But another number to add to the analytics spreadsheet, this gives the most specific data on “impressions” of Facebook page feed entries to date. But how an impression is defined by facebook is not entirely clear. Does this mean someone actually paused to read it while scrolling their News Feed? Did they visit the fan page while it was top post?What is clear is that impressions has nothing to do with clickthrus, however, it is a more specific number than “reach,” which in the case of facebook or twitter — where people with inflated friend and follower counts regularly republish and retweet — quickly inflates into the millions with little true effect. So what of it? And why now? And why do I only see this on ONE of many FB pages that I admin? And when can I get moar moar moar data please facebook?
After poking around I found that Facebook began rolling this feature out last night and the reaction has been one of – meh – curiosity. According to Nick at AllFacebook, there is an FB-definition of impression:
The number of impressions displayed for a post is the raw number of impressions shown to users. These impressions may appear in users’ News Feeds, visits to Pages or through a Fan Box widget.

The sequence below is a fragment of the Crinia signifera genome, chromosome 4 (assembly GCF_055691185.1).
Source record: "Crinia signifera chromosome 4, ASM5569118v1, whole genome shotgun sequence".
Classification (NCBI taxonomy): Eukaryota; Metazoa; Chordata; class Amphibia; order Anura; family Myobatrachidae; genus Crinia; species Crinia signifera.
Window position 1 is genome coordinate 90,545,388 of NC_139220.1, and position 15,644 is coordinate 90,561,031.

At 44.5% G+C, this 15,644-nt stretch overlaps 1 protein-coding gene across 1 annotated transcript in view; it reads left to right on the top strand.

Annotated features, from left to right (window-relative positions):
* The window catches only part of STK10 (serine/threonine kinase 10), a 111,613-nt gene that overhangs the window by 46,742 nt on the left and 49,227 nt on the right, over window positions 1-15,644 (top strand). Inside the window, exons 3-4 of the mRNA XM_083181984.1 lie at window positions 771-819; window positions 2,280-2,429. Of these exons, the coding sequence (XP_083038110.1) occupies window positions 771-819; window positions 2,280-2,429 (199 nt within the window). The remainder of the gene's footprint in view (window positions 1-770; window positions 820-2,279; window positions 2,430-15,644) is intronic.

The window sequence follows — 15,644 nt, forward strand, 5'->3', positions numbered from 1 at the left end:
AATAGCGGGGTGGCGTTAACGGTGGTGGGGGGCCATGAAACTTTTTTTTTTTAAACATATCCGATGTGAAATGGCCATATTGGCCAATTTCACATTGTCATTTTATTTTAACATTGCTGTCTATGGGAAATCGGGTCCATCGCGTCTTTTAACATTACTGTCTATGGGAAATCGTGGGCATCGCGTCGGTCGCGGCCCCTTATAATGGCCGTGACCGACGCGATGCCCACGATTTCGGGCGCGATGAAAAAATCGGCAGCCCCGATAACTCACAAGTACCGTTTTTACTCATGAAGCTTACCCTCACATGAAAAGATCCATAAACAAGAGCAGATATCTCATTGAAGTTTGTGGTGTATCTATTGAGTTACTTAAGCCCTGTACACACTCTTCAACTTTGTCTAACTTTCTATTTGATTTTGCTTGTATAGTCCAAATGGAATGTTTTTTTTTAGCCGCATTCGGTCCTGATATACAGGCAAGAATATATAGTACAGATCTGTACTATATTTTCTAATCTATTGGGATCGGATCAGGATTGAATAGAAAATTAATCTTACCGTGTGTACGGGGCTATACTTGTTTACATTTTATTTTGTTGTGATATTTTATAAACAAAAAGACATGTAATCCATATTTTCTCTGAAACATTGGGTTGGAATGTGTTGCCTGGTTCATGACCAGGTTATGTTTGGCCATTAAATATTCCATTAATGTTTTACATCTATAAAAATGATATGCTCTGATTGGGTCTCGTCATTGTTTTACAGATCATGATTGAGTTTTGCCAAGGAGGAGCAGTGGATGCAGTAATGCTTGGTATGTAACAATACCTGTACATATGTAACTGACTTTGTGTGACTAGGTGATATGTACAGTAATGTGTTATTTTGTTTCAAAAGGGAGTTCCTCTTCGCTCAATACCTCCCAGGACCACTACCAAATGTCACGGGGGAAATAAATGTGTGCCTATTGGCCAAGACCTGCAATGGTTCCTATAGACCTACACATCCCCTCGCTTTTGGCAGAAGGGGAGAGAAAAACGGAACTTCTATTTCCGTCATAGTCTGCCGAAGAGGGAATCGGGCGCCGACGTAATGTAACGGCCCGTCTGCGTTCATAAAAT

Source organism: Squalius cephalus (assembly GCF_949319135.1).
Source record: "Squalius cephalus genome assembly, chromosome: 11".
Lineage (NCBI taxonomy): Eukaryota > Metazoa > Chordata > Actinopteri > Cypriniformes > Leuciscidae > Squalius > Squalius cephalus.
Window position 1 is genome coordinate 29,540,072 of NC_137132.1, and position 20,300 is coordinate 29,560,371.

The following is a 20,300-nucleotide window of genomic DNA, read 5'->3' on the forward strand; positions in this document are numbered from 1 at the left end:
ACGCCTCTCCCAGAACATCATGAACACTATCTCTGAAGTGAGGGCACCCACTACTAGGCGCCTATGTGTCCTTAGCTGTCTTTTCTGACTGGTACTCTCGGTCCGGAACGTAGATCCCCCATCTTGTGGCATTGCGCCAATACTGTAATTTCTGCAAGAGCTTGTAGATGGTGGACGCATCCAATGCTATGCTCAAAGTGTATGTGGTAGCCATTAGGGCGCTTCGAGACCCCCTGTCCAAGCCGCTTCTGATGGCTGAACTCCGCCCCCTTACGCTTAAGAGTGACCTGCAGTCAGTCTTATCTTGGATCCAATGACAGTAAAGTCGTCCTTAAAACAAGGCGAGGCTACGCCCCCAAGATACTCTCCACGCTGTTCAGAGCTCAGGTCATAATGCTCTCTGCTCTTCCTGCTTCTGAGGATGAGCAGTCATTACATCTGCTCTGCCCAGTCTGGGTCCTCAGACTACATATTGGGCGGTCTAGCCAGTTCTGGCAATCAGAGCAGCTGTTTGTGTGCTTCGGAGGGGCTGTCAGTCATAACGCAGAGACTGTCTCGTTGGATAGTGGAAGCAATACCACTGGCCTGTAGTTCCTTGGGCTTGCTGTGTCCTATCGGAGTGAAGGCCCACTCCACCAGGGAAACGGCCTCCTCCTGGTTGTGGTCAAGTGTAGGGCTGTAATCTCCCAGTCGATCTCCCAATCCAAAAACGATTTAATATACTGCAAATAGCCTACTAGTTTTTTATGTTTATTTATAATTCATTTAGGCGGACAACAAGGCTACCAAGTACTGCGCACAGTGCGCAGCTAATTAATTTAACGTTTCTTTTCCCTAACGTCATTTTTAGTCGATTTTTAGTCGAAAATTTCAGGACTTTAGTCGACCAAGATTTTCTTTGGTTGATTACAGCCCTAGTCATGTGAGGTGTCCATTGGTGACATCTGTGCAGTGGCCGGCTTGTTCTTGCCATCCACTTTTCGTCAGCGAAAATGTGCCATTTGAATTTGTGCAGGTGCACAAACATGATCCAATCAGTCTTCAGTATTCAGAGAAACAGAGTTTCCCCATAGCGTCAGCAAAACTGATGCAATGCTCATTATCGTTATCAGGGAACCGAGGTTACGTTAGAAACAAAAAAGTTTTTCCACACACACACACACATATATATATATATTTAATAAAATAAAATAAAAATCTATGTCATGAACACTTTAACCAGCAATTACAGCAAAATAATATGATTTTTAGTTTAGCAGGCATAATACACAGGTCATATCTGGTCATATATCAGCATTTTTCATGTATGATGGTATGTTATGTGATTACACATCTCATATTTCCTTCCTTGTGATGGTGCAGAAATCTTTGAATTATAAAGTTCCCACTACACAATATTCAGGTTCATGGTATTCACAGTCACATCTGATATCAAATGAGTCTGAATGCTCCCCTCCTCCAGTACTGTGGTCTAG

This is part of a broader upgrade to Facebook page admin controls that favors stats helpful to prospective advertisers, writes Eric Eldon at InsiderFacebook.
I can’t stop thinking about how incredibly vague and useless this information is — other than for baiting potential advertisers. I mean, the data isn’t even aggregated on the [already minimal] Insight Page. And — I know sending updates from fan pages is sooo 2008, but there is still zero indication as to how many people receive, view, open, click on the updates regardless of how you slice the update (which you can customize by city, state, country, sex, and age)…
It is Facebook, and I won’t complain — I’ll take what I can get for free. But I’m still see a big part of their monetization coming not just from ads but from shedding more and more light into a user’s or product’s analytics at variable costs.